The urgency of the world food problem has presented a challenge to nutritionists to investigate the possibilities of utilizing other potential energy sources because, the major portion of the maize crop is diverted for other purposes such as biofuel, brewery and starch industries, and human consumption. One of the cheap energy sources available for replacing maize in poultry ration is bajra (pearl millet). The bajra grain with 11.5 percent crude protein and 2900 kcal metabolizable energy resembles maize (9 percent crude protein and 3330 kcal M.E.)in most of the qualities. Thus bajra may provide a major replacement for maize in poultry feed as there is striking similarities in the nutrient composition of both grains (Prasad and Panwar, 1997). Bajra is the most widely grown species of millet, grown in India and Africa since prehistoric times. It is now generally accepted that pearl millet originated in Africa and that it was introduced into India from there. Bajra is well adapted to production systems characterized by low rainfall, low soil fertility, and high temperature, and thus can be grown in areas where other cereal crops, such as wheat or maize, would not survive. The Bajra (Pennisetum glaucum) protein has more lysine, methionine, and tryptophan than other food grains. Also, it is recognized as a low-fat diet. Bajra contains thiamin (Vitamin B1) and iron. In our effort at revealing the potential of bajra which could replace popular energy sources like maize in poultry ration, we report in this work utilization of bajra by replacing maize at particular levels in broiler rations with respect to weight gain, feed consumption, and feed conversion ratio.

The growing world food crisis has presented a challenge to poultry nutritionists, especially in India, to investigate the possibilities of utilizing other potential energy feed sources as a replacement for maize grain. The major portion of the crop is now diverted for purposes such as biofuel, brewery, and starch industries, apart from its growing spate in human consumption. Maize, of course, is the major feed ingredient in the broiler diet with an inclusion level of around 60% in the total diet. In India, because of only a marginal increase in maize production coupled with poor production per hectare, has widened the supply and demand gap which has put a lot of pressure on maize prices during most of the year. Because of this, it has become quite essential to identify and evaluate less expensive, readily and locally available energy sources for poultry feeding in the place of maize.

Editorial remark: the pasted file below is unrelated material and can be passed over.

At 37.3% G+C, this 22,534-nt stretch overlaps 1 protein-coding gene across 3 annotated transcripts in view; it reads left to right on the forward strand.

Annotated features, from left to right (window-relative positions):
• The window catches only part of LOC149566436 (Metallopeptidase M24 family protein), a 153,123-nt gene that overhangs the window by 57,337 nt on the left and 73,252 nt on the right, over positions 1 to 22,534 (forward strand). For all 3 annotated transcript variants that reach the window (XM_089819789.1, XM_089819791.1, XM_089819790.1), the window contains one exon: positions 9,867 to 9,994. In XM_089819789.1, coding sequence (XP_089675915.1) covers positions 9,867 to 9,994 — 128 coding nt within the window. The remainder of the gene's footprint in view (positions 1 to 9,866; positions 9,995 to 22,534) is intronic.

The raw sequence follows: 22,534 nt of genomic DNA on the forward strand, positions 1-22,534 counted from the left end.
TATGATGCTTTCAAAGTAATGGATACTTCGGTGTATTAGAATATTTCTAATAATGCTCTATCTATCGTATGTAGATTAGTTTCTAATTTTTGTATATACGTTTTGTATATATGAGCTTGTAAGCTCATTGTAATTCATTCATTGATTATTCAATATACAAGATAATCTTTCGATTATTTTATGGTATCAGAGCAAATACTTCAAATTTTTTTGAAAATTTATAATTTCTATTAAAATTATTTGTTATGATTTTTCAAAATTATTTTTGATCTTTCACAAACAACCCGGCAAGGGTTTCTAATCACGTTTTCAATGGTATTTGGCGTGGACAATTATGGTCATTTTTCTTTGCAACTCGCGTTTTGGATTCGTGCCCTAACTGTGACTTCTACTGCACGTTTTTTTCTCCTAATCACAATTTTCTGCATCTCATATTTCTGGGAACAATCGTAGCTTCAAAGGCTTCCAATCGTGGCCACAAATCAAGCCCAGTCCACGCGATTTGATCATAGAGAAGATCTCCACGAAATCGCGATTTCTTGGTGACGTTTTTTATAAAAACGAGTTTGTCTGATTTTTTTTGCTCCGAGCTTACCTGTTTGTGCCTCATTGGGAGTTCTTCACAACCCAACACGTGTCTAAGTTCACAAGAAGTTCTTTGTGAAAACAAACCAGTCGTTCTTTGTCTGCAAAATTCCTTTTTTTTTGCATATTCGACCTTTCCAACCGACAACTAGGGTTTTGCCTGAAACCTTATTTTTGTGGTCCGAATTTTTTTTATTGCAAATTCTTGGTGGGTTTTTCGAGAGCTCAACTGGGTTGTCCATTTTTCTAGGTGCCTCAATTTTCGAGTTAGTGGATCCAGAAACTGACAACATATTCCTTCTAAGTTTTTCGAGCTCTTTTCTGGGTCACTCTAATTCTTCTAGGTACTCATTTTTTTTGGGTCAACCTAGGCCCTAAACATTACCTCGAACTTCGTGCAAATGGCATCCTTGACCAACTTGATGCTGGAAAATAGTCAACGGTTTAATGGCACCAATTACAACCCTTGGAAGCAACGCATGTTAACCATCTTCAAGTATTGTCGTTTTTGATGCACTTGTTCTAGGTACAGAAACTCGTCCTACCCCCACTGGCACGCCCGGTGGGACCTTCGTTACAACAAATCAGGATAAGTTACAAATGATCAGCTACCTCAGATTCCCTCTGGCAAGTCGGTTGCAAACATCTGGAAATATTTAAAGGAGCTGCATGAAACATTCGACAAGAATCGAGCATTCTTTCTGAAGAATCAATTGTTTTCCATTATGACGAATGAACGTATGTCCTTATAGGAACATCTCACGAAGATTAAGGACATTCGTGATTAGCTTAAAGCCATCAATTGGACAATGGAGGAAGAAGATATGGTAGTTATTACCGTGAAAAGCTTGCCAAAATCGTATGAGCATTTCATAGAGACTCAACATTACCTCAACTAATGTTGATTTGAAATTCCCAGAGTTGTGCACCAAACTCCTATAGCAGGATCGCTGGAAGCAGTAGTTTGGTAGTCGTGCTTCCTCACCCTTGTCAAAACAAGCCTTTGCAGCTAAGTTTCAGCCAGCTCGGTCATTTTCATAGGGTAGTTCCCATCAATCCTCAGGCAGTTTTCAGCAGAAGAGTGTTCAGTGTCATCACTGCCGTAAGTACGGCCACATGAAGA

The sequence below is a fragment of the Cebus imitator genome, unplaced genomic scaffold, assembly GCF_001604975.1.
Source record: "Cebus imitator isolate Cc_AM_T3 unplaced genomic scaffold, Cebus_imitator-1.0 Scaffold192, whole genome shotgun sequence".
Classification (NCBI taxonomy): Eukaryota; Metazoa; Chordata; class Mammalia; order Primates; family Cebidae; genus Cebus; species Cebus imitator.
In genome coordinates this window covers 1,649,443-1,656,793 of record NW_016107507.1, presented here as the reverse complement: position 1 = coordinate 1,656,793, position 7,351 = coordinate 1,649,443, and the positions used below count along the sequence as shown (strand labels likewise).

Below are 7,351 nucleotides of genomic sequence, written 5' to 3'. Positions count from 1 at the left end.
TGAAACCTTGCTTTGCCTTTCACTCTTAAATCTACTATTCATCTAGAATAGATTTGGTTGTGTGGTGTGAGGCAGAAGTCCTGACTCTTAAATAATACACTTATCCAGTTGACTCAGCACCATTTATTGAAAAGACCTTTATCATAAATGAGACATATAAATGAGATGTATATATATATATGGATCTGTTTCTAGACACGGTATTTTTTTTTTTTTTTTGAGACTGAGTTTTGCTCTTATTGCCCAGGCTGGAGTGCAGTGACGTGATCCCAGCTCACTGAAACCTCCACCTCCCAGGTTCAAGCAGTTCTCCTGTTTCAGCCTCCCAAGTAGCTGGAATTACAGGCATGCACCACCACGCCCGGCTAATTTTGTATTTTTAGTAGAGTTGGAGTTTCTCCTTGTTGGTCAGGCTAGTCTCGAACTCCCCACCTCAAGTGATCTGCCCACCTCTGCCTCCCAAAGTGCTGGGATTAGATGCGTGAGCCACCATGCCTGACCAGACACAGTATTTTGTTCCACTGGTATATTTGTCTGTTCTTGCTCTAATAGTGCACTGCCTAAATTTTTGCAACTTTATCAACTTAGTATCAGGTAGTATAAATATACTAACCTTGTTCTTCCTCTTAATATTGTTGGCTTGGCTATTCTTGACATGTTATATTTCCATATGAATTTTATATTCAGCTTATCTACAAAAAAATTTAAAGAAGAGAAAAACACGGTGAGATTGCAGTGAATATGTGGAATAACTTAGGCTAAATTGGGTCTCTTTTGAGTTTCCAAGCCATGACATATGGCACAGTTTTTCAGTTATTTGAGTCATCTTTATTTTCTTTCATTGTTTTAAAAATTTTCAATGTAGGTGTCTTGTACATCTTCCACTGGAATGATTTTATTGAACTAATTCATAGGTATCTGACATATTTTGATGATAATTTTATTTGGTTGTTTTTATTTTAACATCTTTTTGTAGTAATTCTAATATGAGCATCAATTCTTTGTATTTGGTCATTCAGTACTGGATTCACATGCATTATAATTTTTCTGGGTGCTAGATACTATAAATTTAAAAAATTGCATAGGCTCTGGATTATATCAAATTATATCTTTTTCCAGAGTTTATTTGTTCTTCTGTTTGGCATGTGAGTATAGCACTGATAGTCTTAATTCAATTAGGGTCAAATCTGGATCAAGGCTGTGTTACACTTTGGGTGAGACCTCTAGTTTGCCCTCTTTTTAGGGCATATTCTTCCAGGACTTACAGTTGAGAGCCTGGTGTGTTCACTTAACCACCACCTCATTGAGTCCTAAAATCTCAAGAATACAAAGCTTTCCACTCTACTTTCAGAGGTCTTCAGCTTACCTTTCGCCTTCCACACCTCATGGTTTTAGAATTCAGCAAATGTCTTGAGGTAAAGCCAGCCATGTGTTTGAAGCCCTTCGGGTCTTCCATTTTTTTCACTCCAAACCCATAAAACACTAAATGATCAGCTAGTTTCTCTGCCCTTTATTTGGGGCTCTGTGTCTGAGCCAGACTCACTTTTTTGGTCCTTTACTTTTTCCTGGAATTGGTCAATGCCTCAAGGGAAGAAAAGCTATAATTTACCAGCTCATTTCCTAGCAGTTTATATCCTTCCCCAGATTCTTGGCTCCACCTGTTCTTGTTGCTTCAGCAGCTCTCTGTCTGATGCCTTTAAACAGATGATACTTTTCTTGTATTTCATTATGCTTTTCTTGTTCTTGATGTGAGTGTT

One of the energy sources available for replacing maize in poultry ration is Bajra (Pearl millet). Pearl millet one of the most drought-tolerant of all domesticated cereals, is grown widely in tropical regions of Africa and Asia. India is the largest pearl millet producer in the world. It can be grown under seasonal rainfall as low as 200-250 mm, making it the only reliable productive cereal in the driest rain-fed regions of the arid and semi-arid tropics. The important dry land crop provides both grains as well as fodder. Bajra grain contains 12 % C.P. and 3240 kcal M.E. and resembles maize ( 9% CP and 3330 kcal ME) in most of the qualities. It can be included up to 30% in the chick ration and up to 60% in the grower and layer ration. Thus, Bajra may provide a major replacement for maize in poultry feed because of the striking similarities in nutrient composition of these two types of grains.
Bajra crop is well adapted to production systems characterized by low rainfall, low soil fertility, and high temperature, thus can be grown in areas where other cereal crops like wheat or maize would not survive. Bajra protein offers the added advantage of having more lysine, methionine, and tryptophan content than other food grains. Comparatively, it has also a lower fat-producing ability within the animal system. The grain also supplies more thiamin and iron.